@Andy: I suspect that the reason we differ so strongly on this is that your view of Israel is very different than mine. So let me pose a hypothetical that removes Israel from the equation.

    Saudi Arabia is a country who is existentially threatened by Iran and who in fact is often attacked by Iranian proxies, who are bloodthirsty and nihilistic and don’t care about their own people. In fact, they subjugate them and hide behind them. Let’s suppose that there is a major bombing in Riyadh that kills thousands, known to be perpetrated by the Houthis, and Saudi Arabia wages all out war against them in Yemen. As part of this war, a million Yemeni civilians retreat into a single city and the Houthi fighters hide amongst them, and kill anyone who speaks out. Saudi Arabia decides to go in without regard to civilian losses. They will hunt down the Houthis even if it means killing tens of thousands, even hundreds of thousands of civilians. The Saudis have the city surrounded but make no plans to filter and evacuate the non-combatants, but rather will go in heavily bombing civilian areas with no discrimination and little to no warning. The Biden administration believes this is counterproductive and will only result in galvanizing people against the Saudis and their supporters, including the US. Because of this, the administration publicly forbids the use of American supplied bombs and withholds the next shipment of those bombs.

    Would you support that?

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  30. Andy says:

    @Gustopher:

    Both sides have had many proposals they’ve “signed onto.” The one loudly announced by Hamas to everyone’s surprise with no details three days ago was pretty much vaporware – one of a number of previous maximalist proposals that Hamas has agreed to in the past that came and went. If you want Israel to simply capitulate and accept such terms, which would represent a complete and utter defeat for Israel, then you’re entitled to your opinion, but that’s not how these things go, and it’s not something the Israeli public would stand for, it’s not remotely realistic and isn’t something that should be taken very seriously.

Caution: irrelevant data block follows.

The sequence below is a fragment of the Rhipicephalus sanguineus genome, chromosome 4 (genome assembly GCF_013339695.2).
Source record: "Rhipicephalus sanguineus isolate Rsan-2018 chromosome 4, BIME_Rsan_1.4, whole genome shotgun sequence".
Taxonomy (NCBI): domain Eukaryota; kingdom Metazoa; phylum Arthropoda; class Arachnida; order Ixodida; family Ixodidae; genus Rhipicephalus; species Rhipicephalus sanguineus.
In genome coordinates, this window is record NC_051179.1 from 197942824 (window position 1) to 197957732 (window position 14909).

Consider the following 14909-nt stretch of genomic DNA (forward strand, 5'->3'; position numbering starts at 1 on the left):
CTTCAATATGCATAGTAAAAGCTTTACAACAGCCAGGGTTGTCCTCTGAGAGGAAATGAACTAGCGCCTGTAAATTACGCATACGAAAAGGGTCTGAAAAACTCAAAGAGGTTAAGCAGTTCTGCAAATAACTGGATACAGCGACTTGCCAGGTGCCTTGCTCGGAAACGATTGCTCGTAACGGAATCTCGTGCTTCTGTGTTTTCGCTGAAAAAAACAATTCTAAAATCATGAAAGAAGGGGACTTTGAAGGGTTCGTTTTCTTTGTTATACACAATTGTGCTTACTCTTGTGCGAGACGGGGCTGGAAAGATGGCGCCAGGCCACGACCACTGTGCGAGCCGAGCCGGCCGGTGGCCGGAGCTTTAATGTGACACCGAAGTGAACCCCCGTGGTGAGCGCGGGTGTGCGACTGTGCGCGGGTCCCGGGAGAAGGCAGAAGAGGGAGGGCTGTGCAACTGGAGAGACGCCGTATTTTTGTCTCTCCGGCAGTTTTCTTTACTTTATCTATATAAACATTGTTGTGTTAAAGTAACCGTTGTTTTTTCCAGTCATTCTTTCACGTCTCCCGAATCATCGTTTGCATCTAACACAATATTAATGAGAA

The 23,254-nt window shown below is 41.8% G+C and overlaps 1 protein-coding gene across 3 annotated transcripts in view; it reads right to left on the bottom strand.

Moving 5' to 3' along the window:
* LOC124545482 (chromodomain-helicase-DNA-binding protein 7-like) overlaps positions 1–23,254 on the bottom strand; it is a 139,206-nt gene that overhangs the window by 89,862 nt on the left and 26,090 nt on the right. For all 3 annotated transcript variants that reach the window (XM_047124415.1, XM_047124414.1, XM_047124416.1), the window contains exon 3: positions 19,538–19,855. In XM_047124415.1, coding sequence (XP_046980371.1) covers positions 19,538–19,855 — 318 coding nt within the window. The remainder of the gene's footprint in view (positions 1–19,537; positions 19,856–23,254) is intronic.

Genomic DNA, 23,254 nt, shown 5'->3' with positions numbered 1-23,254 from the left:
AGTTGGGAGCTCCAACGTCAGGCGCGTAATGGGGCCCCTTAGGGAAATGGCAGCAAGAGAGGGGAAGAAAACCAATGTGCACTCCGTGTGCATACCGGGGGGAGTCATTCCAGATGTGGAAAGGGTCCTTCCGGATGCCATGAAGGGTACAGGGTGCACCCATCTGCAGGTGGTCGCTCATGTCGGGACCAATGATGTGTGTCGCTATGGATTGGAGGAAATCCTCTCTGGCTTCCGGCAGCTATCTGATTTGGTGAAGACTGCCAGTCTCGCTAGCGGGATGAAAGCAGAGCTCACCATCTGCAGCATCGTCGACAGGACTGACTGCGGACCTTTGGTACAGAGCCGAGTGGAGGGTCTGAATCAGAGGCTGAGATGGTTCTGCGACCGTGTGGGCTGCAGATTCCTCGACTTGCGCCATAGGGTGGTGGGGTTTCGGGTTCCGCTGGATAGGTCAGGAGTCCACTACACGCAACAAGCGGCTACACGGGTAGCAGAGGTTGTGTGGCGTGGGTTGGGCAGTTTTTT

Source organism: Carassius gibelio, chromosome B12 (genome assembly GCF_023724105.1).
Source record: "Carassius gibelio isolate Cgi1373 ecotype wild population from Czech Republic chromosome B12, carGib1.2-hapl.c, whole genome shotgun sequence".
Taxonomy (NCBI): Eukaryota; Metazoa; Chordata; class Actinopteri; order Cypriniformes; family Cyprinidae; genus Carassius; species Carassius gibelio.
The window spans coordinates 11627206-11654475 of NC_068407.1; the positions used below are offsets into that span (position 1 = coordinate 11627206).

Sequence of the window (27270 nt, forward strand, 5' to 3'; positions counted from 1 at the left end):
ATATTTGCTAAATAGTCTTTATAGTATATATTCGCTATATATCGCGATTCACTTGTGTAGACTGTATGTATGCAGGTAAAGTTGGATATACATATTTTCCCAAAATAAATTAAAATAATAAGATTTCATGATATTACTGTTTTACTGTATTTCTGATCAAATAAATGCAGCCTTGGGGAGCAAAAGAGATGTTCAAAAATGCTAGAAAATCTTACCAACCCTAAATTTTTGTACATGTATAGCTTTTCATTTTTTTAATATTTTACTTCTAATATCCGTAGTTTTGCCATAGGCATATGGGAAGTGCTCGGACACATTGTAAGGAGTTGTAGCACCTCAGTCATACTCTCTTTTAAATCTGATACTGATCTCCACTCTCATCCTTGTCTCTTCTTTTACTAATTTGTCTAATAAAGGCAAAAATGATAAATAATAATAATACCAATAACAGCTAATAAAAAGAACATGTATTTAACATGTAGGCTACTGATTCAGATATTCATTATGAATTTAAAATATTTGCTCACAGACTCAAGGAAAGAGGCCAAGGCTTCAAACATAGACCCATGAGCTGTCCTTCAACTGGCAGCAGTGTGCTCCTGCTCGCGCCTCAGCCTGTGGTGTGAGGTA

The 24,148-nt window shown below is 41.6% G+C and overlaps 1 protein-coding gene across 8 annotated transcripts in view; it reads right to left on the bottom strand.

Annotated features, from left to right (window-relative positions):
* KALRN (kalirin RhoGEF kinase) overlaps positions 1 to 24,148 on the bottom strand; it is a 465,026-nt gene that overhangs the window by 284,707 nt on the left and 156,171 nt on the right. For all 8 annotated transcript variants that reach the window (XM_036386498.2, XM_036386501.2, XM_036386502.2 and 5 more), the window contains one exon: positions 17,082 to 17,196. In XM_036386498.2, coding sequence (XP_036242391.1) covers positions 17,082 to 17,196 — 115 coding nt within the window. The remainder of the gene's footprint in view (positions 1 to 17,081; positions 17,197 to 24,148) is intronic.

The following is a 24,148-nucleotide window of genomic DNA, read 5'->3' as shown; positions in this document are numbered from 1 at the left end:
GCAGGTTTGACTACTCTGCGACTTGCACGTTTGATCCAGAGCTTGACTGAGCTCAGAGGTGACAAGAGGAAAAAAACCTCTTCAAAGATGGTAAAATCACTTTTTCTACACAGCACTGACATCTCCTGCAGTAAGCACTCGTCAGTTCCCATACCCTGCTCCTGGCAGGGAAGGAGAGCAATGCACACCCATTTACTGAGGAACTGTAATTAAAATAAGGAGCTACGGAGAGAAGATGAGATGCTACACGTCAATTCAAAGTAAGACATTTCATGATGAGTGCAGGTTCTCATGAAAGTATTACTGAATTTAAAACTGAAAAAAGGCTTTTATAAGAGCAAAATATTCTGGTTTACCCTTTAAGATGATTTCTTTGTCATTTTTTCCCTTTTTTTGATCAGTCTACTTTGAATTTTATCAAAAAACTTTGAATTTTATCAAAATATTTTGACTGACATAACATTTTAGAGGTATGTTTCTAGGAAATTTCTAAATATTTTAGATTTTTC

As for prisoners, everyone knows that a final agreement will have a prisoner-hostage exchange, and these have always been and always will be unfavorable to Israel. That is already baked into the cake. The devil is in the details and has been the sticking point in recent weeks in the actual negotiations between the two parties.

    These negotiations have been at an impasse, with Hamas actually hardening its position and even reportedly backtracking in some cases as it sees its hand getting stronger. A big part of why Israel is going into Rafah despite Biden’s opposition is not to kill civilians, as you seem to be claiming, but to put pressure on Hamas and force them into further compromises.

    So again, it’s not clear how Biden’s actions helped the situation. It didn’t dissuade Israel and may have done the opposite. Making Hamas’ hand stronger isn’t going to make negotiation more likely, it’s going to make it less likely because unlike Hamas leadership, Israel’s leaders (which is not just Bibi, as a reminder), have democratic accountability and have to be able to make a deal the Israeli people will accept. And a deal where Hamas is rewarded for the worst butchering of Jews since WW2 won’t be accepted by the Israeli public.

    Therefore, in my view, the way for the US to end the war more quickly is to do whatever we can to advantage the Israeli side and get Hamas to compromise on a deal. I have no idea what’s going on behind closed doors, but in terms of public diplomacy, we are not doing that.

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  31. Andy says:

    @MarkedMan:

    I don’t think your analogy is at all accurate. If you see your hypothetical as equivalent, then yes, you and I see the situations very, very differently.